3. Xavier initializer: The initialization of the neural network model is of vital importance, which can affect the convergence speed and even the final model’s performance. If the weights are initialized with very small values, the variance of the input signal vanishes across different layers and eventually drops to a very low value, which reduces the model complexity and may hurt the model’s performance. If the weights are initialized with very large values, the variance of the input signal tends to increase rapidly across different layers. That may cause gradient vanishing or explosion, which increases the difficulty of training a working model. Since we usually initialize the weights with a Gaussian distribution, to control the variance of the signal, it is desirable to initialize the weights with a variance

    to make the variance of the output of a layer the same as that of the input of the layer. For example, for Figure 2, we want:

    (23)

    where (1) is because of the identity distribution assumption of all the and . Since we want the variance of the same as the variance of , we need:

    (24)

    as a result, we should initialize the weight of each layer using Gaussian distribution with the variance as , where n is the number of weights in that layer. This initializer is known as the Xavier initializer.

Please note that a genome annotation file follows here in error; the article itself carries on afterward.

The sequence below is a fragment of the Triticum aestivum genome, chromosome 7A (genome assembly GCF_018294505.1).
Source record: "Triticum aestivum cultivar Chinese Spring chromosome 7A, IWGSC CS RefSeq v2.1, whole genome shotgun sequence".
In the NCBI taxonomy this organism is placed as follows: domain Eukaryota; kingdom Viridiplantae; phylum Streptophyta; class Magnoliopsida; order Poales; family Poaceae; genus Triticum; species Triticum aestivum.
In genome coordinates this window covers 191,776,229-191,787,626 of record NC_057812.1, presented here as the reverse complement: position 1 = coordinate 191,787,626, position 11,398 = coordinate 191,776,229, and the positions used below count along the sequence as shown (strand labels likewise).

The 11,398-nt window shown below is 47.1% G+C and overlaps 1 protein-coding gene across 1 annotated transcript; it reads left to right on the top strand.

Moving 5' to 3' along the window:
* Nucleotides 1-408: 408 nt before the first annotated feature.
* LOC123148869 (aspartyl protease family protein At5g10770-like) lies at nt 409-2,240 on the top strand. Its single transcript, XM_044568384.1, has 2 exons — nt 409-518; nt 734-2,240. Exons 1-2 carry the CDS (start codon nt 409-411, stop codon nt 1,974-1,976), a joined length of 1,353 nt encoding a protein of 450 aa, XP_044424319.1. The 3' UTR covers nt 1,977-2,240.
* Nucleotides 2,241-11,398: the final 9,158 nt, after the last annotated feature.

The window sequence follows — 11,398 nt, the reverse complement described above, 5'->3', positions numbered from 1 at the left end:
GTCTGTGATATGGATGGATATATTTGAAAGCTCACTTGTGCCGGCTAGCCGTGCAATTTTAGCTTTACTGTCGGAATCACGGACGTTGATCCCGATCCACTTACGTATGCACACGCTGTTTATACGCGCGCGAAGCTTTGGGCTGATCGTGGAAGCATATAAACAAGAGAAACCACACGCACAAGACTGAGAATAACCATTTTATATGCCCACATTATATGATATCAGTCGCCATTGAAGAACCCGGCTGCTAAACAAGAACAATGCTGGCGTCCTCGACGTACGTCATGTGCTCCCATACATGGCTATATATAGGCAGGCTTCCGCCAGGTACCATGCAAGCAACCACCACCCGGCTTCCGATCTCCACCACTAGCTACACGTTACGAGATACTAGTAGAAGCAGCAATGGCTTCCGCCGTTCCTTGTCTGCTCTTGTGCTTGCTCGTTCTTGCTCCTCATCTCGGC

4. Batch normalization: Training deep learning model is notoriously time-consuming, because of the large number of parameters belonging to different layers. Not only is the optimization for such a large number of parameters internally time-consuming, but there are some undesirable properties of the multi-layer model which makes the convergence process slow. One property of the deep learning method is that the distribution of each layer’s input might change because the parameters of the previous layer are usually changed during training, which is usually referred to as “internal covariate shift”. To solve the problem, batch normalization is proposed. In addition to normalize the original input of the model, which is the input of the first layer, this technique makes the normalization part of the model and performs normalization on hidden layers for each training batch during the training stage. Batch normalization enables larger learning rates and can accelerate the convergence speed by 10 times.

  5. Activation functions: As shown in Equation (20

    ), the activation function is where the non-linearity and the expressiveness power of deep neural network models comes from. There are numerous activation functions: Rectified linear unit (ReLU), Parameteric rectified linear unit (PReLU), TanH, Sigmoid, Softplus, Softsign, Leaky rectified linear unit (Leaky ReLU), Exponential linear unit (ELU), and Scaled exponential linear unit (SELU). The most commonly used ones are ReLU

    (25)

    and Sigmoid:

    (26)

    In Section 4, we show the performance of our model with different activation functions.

4 Results and Discussion